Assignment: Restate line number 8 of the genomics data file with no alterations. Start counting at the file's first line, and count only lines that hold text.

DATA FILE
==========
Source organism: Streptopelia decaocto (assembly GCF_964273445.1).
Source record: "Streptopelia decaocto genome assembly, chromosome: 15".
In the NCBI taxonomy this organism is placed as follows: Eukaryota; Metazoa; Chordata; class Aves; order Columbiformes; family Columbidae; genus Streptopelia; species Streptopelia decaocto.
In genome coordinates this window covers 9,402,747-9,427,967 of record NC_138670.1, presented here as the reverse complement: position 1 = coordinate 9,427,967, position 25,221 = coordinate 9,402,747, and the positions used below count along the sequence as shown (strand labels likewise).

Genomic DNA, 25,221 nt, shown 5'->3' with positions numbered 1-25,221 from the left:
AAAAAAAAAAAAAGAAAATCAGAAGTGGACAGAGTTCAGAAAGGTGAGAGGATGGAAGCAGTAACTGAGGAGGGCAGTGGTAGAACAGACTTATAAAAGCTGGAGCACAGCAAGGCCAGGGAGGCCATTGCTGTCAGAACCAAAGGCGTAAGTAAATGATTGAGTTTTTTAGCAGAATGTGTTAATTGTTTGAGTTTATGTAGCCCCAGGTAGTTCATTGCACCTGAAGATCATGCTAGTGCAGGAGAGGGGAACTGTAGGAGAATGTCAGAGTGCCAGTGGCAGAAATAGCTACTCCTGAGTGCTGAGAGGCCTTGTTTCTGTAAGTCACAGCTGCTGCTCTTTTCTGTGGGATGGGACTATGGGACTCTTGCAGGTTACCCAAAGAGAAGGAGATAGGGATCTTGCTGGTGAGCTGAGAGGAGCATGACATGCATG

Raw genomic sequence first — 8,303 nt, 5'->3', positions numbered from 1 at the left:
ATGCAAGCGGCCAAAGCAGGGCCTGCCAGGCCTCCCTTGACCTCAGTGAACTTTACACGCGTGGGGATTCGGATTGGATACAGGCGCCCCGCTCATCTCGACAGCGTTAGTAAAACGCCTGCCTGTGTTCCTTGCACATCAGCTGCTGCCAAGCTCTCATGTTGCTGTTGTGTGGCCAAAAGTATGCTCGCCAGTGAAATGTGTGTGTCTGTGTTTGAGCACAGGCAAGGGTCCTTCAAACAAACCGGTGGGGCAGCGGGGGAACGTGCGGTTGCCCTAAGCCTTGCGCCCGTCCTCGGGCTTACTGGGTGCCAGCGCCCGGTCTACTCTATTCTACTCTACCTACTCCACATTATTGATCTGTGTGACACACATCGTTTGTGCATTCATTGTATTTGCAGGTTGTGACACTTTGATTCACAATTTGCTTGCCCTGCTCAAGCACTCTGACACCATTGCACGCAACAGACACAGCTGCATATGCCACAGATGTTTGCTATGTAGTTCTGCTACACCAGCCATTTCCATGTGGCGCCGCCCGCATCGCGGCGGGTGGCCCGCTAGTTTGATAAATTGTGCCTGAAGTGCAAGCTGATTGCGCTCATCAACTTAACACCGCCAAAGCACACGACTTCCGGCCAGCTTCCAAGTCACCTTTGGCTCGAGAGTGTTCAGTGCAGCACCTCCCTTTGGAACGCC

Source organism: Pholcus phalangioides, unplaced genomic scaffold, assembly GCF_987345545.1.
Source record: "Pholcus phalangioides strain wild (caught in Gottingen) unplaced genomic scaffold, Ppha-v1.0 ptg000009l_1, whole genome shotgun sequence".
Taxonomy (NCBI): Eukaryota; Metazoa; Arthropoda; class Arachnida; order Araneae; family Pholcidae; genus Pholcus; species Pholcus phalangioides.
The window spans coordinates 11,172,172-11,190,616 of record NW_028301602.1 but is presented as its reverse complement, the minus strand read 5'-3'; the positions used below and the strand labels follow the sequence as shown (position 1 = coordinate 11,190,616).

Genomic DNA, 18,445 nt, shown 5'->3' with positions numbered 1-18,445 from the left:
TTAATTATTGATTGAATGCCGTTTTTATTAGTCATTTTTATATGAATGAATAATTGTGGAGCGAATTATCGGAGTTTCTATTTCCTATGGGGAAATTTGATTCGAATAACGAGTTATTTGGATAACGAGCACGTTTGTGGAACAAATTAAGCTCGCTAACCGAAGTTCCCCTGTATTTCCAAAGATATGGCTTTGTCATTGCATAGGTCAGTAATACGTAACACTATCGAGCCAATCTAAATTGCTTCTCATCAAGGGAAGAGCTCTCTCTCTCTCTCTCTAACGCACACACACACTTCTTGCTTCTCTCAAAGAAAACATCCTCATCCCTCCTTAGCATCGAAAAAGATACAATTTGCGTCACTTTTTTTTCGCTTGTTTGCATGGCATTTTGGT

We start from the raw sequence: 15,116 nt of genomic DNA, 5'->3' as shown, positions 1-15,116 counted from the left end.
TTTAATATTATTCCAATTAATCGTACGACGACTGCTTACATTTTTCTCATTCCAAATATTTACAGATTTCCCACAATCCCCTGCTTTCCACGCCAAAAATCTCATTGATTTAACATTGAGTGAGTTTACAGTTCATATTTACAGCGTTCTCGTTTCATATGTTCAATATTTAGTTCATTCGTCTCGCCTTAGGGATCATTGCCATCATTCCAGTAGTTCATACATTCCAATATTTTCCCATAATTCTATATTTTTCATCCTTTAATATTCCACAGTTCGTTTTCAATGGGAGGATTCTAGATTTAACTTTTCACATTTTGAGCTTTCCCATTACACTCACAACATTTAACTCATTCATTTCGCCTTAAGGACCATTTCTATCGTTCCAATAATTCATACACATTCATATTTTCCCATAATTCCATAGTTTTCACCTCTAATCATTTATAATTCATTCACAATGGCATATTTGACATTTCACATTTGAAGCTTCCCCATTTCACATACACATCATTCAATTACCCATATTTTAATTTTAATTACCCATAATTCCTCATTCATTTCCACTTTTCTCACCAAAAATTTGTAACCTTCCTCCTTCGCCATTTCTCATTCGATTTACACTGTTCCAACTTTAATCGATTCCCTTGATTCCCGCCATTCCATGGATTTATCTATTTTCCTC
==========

ATGCAAGCGGCCAAAGCAGGGCCTGCCAGGCCTCCCTTGACCTCAGTGAACTTTACACGCGTGGGGATTCGGATTGGATACAGGCGCCCCGCTCATCTCGACAGCGTTAGTAAAACGCCTGCCTGTGTTCCTTGCACATCAGCTGCTGCCAAGCTCTCATGTTGCTGTTGTGTGGCCAAAAGTATGCTCGCCAGTGAAATGTGTGTGTCTGTGTTTGAGCACAGGCAAGGGTCCTTCAAACAAACCGGTGGGGCAGCGGGGGAACGTGCGGTTGCCCTAAGCCTTGCGCCCGTCCTCGGGCTTACTGGGTGCCAGCGCCCGGTCTACTCTATTCTACTCTACCTACTCCACATTATTGATCTGTGTGACACACATCGTTTGTGCATTCATTGTATTTGCAGGTTGTGACACTTTGATTCACAATTTGCTTGCCCTGCTCAAGCACTCTGACACCATTGCACGCAACAGACACAGCTGCATATGCCACAGATGTTTGCTATGTAGTTCTGCTACACCAGCCATTTCCATGTGGCGCCGCCCGCATCGCGGCGGGTGGCCCGCTAGTTTGATAAATTGTGCCTGAAGTGCAAGCTGATTGCGCTCATCAACTTAACACCGCCAAAGCACACGACTTCCGGCCAGCTTCCAAGTCACCTTTGGCTCGAGAGTGTTCAGTGCAGCACCTCCCTTTGGAACGCC